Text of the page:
The output terminal lead 286 is connected through a conductor 290 to a respective input terminal of an And gate 292; and the output terminal lead 288 is connected through a conductor 294 to a respective input terminal of an And gate 296. As stated previously, when an accepted size cassette is installed in the table tray 64a or the wall tray 64b, the output of receptor sensing Nand gate 240 has applied thereto a logic One signal. Accordingly, the output of Nand gate 240 is connected through a conductor 298 to respective input terminals of the And gates 292 and 296, respectively. Also, a "Generate" output terminal "G" of the ROM 160 is connected through a conductor 300 and an inverter 302 to respective input terminals of the And gates 292 and 296, respectively. Thus, when the output terminal "G" of the ROM 160 has applied thereto a logic Zero signal, which is converted to a logic One signal by the inverter 302, it enables the And gates 292 and 296 to produce respective logic One signals. However, as will be shown, the ROM 160 will not apply a logic Zero signal to the output terminal "G" unless an "Open-Close" input terminal "OC" thereof has applied to it a logic One signal which is indicative of the shutter aperture 56 being closed down to the desired size.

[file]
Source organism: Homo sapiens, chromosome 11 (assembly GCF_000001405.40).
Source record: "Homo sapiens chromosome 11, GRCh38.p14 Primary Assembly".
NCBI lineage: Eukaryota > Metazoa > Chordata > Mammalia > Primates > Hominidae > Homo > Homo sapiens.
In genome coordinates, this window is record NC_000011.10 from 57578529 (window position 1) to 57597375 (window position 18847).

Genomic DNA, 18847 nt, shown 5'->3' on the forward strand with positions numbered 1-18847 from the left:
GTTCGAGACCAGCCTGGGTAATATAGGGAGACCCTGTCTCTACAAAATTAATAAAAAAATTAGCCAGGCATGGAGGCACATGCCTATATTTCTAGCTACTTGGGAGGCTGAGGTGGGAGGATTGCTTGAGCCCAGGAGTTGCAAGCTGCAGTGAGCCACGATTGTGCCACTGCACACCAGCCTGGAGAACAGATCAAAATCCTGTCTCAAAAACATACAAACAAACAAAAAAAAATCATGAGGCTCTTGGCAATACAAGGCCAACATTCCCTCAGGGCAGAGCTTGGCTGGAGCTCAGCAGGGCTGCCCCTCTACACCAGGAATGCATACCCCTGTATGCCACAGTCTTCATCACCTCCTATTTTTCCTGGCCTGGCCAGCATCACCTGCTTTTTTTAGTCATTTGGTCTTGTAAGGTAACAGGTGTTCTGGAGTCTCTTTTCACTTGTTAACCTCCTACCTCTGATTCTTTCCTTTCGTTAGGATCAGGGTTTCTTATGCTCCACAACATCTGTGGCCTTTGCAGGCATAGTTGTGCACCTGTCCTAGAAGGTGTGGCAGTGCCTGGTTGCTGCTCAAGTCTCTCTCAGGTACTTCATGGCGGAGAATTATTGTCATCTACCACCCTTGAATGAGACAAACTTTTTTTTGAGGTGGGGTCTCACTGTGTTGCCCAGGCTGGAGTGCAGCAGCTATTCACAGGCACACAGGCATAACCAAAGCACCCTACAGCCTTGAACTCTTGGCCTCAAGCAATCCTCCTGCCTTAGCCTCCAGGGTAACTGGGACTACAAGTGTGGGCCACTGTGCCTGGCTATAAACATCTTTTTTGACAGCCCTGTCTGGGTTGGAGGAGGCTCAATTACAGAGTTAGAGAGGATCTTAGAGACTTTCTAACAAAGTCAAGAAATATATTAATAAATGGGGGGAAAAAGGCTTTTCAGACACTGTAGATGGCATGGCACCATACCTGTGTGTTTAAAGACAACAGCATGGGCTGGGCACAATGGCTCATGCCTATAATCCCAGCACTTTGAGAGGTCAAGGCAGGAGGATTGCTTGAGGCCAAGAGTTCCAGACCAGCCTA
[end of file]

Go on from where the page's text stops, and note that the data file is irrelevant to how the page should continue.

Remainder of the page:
The leads 268, 270 and 272 connected to respective output leads 208, 166 and 162 of the SID detector switches 92, 90, and 76, respectively, are connected to respective input terminals of an And gate 304. Thus, when an SID is selected, a logic Zero signal will be applied to one of the input terminals And gate 304 which, consequently, will produce a logic Zero signal. This logic Zero signal is converted by a connected inverter 306 to a logic One signal which is applied to a connected input terminal of an And gate 308. Another input terminal of the And gate 308 is connected through a conductor 310 to the input terminal 256 of the long comparator 280. As explained previously, any cassette size installed in tray 64a or 64b will cause a logic One signal to be applied to the input terminal 256 of the long comparator 280. Consequently, a logic One signal indicative of a receptor in position to receive an X-ray image is applied through the conductor 310 to the connected input terminal of And gate 308. Accordingly, with logic One signals on both input terminals, the And gate 308 produces a logic One signal and applies it to a connected pulse producing capacitor 312. The pulse, thus produced, is smoothed somewhat by a connected inverter 313 and applied to a "Clock Pulse" input terminal lead 314 of a flip-flop device 316. However, the pulse applied to input terminal lead 314 will not set the flip-flop 316 unless a "Clear" input terminal lead 318 of the flip-flop 316 has applied thereto a logic One signal. In accordance with this invention, the flip-flop device 316 may comprise a J-K flip-flop, such as Model DM7476 made by National Semiconductor Corporation of Santa Clara, California, for example, and have the J input terminal thereof connected to a logic One source while the K input terminal thereof is connected to a logic Zero source.